now it is interesting i'll take it one thing too is I never use the single [TS]

  click on that contact thing to contact people only by accident right and so I [TS]

  really feel like in hindsight they got that wrong like single-click should have [TS]

  an Apple pay and double-click should have been jump to contact shortcut at [TS]

  least for me personally because when i do want to contact somebody like if I [TS]

  want to text my son i'll do it via serie I'll long-press the other thing and to [TS]

  say text Jonas whatever it is I want to text him because you have to dictate the [TS]

  the text anyway so why not just initiate the contact from the voice to it see I i [TS]

  assume they pry thought people would be doing the drawings and the touch stuff [TS]

  more than they do like I haven't done that stuff in months now only when [TS]

  somebody gets a new Apple watch [TS]

  yeah right in hindsight is the land is just one of those things where and I [TS]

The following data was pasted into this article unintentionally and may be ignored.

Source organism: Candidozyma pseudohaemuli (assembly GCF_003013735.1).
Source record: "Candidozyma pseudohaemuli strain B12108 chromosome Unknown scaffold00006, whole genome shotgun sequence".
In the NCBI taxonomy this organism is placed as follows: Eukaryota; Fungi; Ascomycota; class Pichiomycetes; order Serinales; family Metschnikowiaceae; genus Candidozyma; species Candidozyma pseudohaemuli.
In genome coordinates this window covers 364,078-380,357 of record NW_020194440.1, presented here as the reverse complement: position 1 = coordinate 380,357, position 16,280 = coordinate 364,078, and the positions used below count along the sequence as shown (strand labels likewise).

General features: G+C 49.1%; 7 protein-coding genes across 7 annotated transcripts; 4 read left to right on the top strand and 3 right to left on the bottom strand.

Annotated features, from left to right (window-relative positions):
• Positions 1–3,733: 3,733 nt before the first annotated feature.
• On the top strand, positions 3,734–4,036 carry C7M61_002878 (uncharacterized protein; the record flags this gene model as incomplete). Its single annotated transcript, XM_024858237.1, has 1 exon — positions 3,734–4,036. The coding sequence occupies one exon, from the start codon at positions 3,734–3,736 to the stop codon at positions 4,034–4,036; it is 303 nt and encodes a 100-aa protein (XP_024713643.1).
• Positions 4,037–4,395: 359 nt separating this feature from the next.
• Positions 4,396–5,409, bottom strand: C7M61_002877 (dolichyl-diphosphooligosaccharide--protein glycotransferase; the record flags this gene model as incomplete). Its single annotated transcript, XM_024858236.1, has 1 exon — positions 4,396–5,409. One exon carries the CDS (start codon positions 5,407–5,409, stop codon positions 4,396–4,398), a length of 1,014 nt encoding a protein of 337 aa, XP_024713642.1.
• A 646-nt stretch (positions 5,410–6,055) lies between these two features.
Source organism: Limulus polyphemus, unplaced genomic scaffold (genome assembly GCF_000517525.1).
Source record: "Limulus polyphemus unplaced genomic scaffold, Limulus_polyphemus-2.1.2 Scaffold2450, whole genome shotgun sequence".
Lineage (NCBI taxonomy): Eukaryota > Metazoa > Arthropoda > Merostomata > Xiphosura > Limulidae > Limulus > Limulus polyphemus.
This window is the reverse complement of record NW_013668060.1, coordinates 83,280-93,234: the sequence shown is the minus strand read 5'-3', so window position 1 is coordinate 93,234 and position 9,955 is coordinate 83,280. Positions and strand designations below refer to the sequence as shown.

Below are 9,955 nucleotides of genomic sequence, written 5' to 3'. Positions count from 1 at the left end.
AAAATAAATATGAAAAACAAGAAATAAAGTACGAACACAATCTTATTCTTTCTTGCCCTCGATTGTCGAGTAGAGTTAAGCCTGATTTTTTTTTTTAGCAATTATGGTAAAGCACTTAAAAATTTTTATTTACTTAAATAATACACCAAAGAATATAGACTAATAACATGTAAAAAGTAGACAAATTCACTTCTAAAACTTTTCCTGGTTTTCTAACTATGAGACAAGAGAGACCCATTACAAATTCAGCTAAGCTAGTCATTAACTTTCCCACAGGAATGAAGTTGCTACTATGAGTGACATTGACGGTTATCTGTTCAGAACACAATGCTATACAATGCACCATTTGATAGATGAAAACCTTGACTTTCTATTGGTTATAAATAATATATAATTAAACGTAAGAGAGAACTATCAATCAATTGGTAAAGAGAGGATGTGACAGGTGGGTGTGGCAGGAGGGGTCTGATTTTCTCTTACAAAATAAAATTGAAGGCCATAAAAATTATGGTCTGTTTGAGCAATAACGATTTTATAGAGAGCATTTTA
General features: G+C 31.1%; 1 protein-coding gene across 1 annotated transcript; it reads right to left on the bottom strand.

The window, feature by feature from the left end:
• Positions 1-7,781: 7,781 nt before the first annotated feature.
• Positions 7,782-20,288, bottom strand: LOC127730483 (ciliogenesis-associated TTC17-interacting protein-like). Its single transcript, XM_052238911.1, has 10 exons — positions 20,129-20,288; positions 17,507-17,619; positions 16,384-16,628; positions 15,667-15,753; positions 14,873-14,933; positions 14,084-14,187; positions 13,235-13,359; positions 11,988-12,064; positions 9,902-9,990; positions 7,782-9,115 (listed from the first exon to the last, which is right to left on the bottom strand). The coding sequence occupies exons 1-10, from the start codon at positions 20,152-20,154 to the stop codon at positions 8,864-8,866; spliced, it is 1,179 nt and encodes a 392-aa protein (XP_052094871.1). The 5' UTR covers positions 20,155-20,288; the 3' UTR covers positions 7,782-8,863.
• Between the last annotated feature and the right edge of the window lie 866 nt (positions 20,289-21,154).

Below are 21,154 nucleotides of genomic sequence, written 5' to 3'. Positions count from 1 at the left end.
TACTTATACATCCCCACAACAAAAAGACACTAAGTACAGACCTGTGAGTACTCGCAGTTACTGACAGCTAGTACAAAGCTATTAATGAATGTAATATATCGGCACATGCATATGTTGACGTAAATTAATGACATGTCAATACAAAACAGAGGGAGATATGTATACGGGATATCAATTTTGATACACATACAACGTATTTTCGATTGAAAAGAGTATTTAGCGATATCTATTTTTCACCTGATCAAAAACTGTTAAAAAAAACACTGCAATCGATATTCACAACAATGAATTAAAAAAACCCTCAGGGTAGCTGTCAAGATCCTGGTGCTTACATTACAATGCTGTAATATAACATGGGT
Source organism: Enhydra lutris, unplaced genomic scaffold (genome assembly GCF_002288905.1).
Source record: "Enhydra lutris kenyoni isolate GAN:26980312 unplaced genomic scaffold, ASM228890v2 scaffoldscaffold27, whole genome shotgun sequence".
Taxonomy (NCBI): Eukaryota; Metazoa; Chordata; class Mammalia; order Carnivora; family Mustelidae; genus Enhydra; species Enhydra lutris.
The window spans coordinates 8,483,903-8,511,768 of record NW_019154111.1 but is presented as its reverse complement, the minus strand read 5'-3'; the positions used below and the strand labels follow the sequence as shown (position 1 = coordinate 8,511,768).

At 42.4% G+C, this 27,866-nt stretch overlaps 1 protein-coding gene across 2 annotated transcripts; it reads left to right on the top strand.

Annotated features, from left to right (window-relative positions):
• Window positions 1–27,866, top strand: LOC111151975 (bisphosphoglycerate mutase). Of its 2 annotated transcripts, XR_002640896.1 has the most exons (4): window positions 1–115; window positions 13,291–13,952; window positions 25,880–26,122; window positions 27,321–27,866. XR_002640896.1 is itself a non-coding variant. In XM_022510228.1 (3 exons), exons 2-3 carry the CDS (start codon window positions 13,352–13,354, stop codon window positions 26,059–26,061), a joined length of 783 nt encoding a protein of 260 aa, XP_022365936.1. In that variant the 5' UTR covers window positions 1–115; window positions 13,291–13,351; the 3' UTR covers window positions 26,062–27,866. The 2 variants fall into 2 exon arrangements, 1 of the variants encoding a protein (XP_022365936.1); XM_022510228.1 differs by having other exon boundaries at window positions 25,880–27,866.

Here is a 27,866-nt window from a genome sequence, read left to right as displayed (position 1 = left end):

kind of it makes me a little worried you know it's a worrisome product in some [TS]

  ways about Apple because it makes me wonder what what made them think well [TS]

  they were using it themselves that this would be useful like [TS]

  it just seems to me that if they spent as much time thinking about it is i have [TS]

  in the first six months while i wore it why didn't they come to the same [TS]

  conclusions i did like it mean that's good [TS]

  the whole idea was a great idea I was very intrigued by it you know that the [TS]

  idea that you would have these favorite people and one touch away from just [TS]